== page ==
For varieties that require more expertise to identify, join the Kamloops Wildflower Project on Facebook. There you’ll find plenty of people who Ritcey says are always more than happy to help you identify species and talk rare plants.

The Sunflower Family

A large majority of the region’s flowering plants are within the Asteraceae family of plants, commonly referred to as the sunflower, aster, daisy or composite family. These plants are within one of the largest and most successful plant groups in the world and occupy almost all of the planet Earth (except for underwater habitats, of course). 

Ritcey says Kamloopsians should watch out for the iconic Arrow-leaved Balsamroot, our native sunflower, which is a widespread and long-lasting perennial. Its show-stopping yellow flowers attract native pollinators, and its seeds make great food for birds and rodents.

The Bean Family

The second largest group of plants Kamloopsians will encounter are within the Fabaceae family, commonly known as the legume, pea or bean family. This large group of plants is extremely important within an agricultural context for the delicious variety of fruit they produce called legumes. While these plants have been domesticated and are now grown across the world commercially, they do still grow wild right here in B.C.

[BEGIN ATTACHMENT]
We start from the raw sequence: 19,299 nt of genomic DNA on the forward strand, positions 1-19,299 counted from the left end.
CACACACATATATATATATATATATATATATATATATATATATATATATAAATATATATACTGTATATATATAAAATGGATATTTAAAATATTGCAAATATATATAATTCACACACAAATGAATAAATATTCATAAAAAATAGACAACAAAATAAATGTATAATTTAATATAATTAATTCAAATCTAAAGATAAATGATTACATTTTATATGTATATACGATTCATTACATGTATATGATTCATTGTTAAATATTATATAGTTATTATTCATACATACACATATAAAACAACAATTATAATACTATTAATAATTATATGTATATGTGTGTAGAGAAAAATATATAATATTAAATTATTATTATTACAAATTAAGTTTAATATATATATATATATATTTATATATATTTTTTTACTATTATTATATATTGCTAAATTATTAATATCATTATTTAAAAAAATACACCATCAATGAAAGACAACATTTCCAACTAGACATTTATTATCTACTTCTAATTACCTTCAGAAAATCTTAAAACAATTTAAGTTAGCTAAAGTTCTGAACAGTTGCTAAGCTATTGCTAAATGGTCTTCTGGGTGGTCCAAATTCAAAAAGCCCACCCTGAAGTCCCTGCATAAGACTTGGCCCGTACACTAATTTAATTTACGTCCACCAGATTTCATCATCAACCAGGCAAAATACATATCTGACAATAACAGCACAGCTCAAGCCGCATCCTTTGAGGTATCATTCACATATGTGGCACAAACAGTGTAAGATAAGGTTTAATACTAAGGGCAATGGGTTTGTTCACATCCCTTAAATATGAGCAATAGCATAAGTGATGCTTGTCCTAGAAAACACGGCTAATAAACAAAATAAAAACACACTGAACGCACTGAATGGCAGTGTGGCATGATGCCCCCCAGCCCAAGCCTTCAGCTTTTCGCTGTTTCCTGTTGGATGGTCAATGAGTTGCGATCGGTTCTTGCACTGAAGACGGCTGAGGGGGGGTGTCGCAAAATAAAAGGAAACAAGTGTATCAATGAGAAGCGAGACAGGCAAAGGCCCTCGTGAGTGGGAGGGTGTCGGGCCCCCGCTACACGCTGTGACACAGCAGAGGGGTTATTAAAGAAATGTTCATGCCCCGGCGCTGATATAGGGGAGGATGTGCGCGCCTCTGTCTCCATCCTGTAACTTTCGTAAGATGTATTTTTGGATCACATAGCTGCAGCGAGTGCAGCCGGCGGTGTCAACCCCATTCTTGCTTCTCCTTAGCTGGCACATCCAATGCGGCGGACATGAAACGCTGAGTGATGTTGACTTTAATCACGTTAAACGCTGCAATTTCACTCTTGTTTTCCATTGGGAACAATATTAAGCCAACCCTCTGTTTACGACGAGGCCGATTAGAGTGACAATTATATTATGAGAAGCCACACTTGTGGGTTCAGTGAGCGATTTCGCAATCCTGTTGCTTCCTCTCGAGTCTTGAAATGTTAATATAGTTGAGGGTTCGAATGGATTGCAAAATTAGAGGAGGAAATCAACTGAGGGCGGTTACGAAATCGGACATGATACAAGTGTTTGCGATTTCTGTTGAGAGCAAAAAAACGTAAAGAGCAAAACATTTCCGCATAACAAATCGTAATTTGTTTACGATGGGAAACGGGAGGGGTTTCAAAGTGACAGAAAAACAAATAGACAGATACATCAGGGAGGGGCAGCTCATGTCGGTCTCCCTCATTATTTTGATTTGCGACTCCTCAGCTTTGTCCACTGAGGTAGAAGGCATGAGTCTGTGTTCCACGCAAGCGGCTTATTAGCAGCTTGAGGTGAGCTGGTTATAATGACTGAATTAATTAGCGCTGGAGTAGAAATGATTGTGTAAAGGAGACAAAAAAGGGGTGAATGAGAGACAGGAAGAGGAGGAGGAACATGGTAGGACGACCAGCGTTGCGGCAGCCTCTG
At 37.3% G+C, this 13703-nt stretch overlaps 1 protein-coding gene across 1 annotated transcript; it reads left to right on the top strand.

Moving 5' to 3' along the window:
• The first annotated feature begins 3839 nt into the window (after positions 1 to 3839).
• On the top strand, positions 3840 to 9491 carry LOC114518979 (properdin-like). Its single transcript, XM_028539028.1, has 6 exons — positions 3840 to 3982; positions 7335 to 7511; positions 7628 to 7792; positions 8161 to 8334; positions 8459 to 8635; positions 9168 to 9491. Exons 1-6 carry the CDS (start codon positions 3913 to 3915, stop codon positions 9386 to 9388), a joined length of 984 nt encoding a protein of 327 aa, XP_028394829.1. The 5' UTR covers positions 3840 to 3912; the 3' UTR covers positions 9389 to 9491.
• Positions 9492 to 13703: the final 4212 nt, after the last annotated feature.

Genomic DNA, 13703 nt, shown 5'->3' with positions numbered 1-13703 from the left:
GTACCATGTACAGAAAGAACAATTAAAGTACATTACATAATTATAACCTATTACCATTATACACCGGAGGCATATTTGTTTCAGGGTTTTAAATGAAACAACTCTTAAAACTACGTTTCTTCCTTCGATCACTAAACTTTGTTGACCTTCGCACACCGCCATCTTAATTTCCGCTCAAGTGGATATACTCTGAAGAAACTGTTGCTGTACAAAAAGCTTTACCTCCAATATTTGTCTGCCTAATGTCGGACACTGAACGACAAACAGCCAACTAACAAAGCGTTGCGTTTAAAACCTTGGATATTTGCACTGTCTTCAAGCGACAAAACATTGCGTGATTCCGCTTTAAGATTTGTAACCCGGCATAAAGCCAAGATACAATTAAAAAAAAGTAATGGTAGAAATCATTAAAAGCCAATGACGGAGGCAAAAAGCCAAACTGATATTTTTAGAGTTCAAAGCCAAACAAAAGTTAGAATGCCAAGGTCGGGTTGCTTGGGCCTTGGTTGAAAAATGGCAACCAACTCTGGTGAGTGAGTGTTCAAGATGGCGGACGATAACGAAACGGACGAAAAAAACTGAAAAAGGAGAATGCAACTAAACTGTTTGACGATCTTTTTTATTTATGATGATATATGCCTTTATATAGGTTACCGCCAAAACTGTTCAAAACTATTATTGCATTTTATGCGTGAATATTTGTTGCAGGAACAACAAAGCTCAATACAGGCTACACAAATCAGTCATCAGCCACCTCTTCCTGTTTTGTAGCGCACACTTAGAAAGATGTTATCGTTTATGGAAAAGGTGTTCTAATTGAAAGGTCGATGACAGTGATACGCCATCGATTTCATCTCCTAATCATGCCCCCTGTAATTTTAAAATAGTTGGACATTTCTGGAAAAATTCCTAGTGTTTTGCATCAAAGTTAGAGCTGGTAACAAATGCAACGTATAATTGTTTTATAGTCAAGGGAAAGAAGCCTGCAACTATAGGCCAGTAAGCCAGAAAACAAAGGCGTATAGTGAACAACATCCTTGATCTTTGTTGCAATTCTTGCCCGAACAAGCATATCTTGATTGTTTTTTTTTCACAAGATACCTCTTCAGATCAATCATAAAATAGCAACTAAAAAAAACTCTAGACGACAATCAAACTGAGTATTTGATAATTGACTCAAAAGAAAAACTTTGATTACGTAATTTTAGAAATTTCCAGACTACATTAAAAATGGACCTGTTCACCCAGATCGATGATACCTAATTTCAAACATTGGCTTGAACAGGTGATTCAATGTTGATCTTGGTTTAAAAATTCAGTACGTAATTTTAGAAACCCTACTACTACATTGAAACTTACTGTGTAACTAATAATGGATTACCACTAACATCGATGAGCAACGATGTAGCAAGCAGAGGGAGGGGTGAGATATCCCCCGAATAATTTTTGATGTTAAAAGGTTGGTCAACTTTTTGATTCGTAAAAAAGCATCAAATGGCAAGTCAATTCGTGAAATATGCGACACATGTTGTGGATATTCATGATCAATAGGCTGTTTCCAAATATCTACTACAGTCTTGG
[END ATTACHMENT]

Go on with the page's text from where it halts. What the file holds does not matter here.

Kamloopsians should watch out for Field Milk-vetch, a soft green plant that tends to grow in patches and often leans on other vegetation for support because of its weak and somewhat flimsy stems. Field Milk-vetch produces purple pea-like flowers somewhat deeper in colour than that of Timber Milk-vetch, a similar species that produces white to yellowish blue flowers of a comparable nature. 

Do not eat the pods that wild bean family plants produce. While there are species that have been eaten by Indigenous peoples historically, many plants are poisonous and have even been suspected to cause death when eaten by livestock.

The Rose Family